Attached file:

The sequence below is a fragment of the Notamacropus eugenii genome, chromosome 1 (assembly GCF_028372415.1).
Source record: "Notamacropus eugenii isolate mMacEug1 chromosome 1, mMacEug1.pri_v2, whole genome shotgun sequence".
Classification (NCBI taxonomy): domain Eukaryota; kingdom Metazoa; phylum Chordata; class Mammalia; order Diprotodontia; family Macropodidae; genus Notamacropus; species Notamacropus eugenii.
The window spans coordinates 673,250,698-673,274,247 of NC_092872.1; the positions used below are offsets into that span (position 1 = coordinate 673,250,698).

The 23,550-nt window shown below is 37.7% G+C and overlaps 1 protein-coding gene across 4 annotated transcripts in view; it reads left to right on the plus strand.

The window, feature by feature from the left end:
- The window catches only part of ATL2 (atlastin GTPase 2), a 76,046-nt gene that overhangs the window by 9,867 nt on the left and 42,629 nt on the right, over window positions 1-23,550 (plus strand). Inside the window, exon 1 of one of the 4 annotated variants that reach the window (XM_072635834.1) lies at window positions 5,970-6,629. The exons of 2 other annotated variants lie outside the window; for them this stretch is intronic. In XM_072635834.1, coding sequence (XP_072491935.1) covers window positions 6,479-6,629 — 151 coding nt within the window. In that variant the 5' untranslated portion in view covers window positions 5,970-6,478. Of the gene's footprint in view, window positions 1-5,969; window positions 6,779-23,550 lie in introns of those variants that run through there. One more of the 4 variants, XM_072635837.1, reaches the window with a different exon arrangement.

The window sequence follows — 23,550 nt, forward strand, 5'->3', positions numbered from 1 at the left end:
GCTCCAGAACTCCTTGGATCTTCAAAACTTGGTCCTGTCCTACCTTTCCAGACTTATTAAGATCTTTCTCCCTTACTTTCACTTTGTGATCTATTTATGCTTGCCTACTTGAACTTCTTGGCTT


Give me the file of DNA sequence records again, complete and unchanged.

The sequence below is a fragment of the Notamacropus eugenii genome, chromosome 1 (assembly GCF_028372415.1).
Source record: "Notamacropus eugenii isolate mMacEug1 chromosome 1, mMacEug1.pri_v2, whole genome shotgun sequence".
Classification (NCBI taxonomy): domain Eukaryota; kingdom Metazoa; phylum Chordata; class Mammalia; order Diprotodontia; family Macropodidae; genus Notamacropus; species Notamacropus eugenii.
The window spans coordinates 673,250,698-673,274,247 of NC_092872.1; the positions used below are offsets into that span (position 1 = coordinate 673,250,698).

The 23,550-nt window shown below is 37.7% G+C and overlaps 1 protein-coding gene across 4 annotated transcripts in view; it reads left to right on the plus strand.

The window, feature by feature from the left end:
- The window catches only part of ATL2 (atlastin GTPase 2), a 76,046-nt gene that overhangs the window by 9,867 nt on the left and 42,629 nt on the right, over window positions 1-23,550 (plus strand). Inside the window, exon 1 of one of the 4 annotated variants that reach the window (XM_072635834.1) lies at window positions 5,970-6,629. The exons of 2 other annotated variants lie outside the window; for them this stretch is intronic. In XM_072635834.1, coding sequence (XP_072491935.1) covers window positions 6,479-6,629 — 151 coding nt within the window. In that variant the 5' untranslated portion in view covers window positions 5,970-6,478. Of the gene's footprint in view, window positions 1-5,969; window positions 6,779-23,550 lie in introns of those variants that run through there. One more of the 4 variants, XM_072635837.1, reaches the window with a different exon arrangement.

The window sequence follows — 23,550 nt, forward strand, 5'->3', positions numbered from 1 at the left end:
GCTCCAGAACTCCTTGGATCTTCAAAACTTGGTCCTGTCCTACCTTTCCAGACTTATTAAGATCTTTCTCCCTTACTTTCACTTTGTGATCTATTTATGCTTGCCTACTTGAACTTCTTGGCTT